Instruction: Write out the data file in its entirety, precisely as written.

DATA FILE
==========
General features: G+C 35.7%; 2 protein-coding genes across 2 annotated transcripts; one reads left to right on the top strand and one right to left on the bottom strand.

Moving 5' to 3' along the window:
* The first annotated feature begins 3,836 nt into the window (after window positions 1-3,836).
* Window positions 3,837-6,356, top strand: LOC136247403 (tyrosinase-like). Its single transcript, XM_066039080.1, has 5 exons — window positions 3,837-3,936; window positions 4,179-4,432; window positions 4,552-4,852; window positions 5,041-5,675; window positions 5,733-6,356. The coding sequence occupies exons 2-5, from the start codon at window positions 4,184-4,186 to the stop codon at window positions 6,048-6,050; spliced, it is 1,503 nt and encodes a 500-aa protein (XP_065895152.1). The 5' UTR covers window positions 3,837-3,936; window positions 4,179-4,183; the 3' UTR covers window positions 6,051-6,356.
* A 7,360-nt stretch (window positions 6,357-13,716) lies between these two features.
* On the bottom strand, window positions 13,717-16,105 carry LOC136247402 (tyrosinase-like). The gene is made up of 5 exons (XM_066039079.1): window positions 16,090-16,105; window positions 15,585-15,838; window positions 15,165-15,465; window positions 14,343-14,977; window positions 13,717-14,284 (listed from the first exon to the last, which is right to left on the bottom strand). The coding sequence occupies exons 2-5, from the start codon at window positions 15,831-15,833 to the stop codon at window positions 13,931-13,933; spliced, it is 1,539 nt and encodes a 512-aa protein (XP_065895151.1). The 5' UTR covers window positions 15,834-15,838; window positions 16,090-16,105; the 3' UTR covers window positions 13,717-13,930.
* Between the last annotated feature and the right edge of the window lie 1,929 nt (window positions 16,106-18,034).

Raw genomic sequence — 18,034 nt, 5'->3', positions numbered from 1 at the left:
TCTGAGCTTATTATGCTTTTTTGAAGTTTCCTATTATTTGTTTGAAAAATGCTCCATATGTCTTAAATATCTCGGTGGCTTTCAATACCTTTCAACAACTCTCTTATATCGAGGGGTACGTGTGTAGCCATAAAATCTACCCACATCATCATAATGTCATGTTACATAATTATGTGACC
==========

General features: G+C 35.7%; 2 protein-coding genes across 2 annotated transcripts; one reads left to right on the top strand and one right to left on the bottom strand.

Moving 5' to 3' along the window:
* The first annotated feature begins 3,836 nt into the window (after window positions 1-3,836).
* Window positions 3,837-6,356, top strand: LOC136247403 (tyrosinase-like). Its single transcript, XM_066039080.1, has 5 exons — window positions 3,837-3,936; window positions 4,179-4,432; window positions 4,552-4,852; window positions 5,041-5,675; window positions 5,733-6,356. The coding sequence occupies exons 2-5, from the start codon at window positions 4,184-4,186 to the stop codon at window positions 6,048-6,050; spliced, it is 1,503 nt and encodes a 500-aa protein (XP_065895152.1). The 5' UTR covers window positions 3,837-3,936; window positions 4,179-4,183; the 3' UTR covers window positions 6,051-6,356.
* A 7,360-nt stretch (window positions 6,357-13,716) lies between these two features.
* On the bottom strand, window positions 13,717-16,105 carry LOC136247402 (tyrosinase-like). The gene is made up of 5 exons (XM_066039079.1): window positions 16,090-16,105; window positions 15,585-15,838; window positions 15,165-15,465; window positions 14,343-14,977; window positions 13,717-14,284 (listed from the first exon to the last, which is right to left on the bottom strand). The coding sequence occupies exons 2-5, from the start codon at window positions 15,831-15,833 to the stop codon at window positions 13,931-13,933; spliced, it is 1,539 nt and encodes a 512-aa protein (XP_065895151.1). The 5' UTR covers window positions 15,834-15,838; window positions 16,090-16,105; the 3' UTR covers window positions 13,717-13,930.
* Between the last annotated feature and the right edge of the window lie 1,929 nt (window positions 16,106-18,034).

Raw genomic sequence — 18,034 nt, 5'->3', positions numbered from 1 at the left:
TCTGAGCTTATTATGCTTTTTTGAAGTTTCCTATTATTTGTTTGAAAAATGCTCCATATGTCTTAAATATCTCGGTGGCTTTCAATACCTTTCAACAACTCTCTTATATCGAGGGGTACGTGTGTAGCCATAAAATCTACCCACATCATCATAATGTCATGTTACATAATTATGTGACC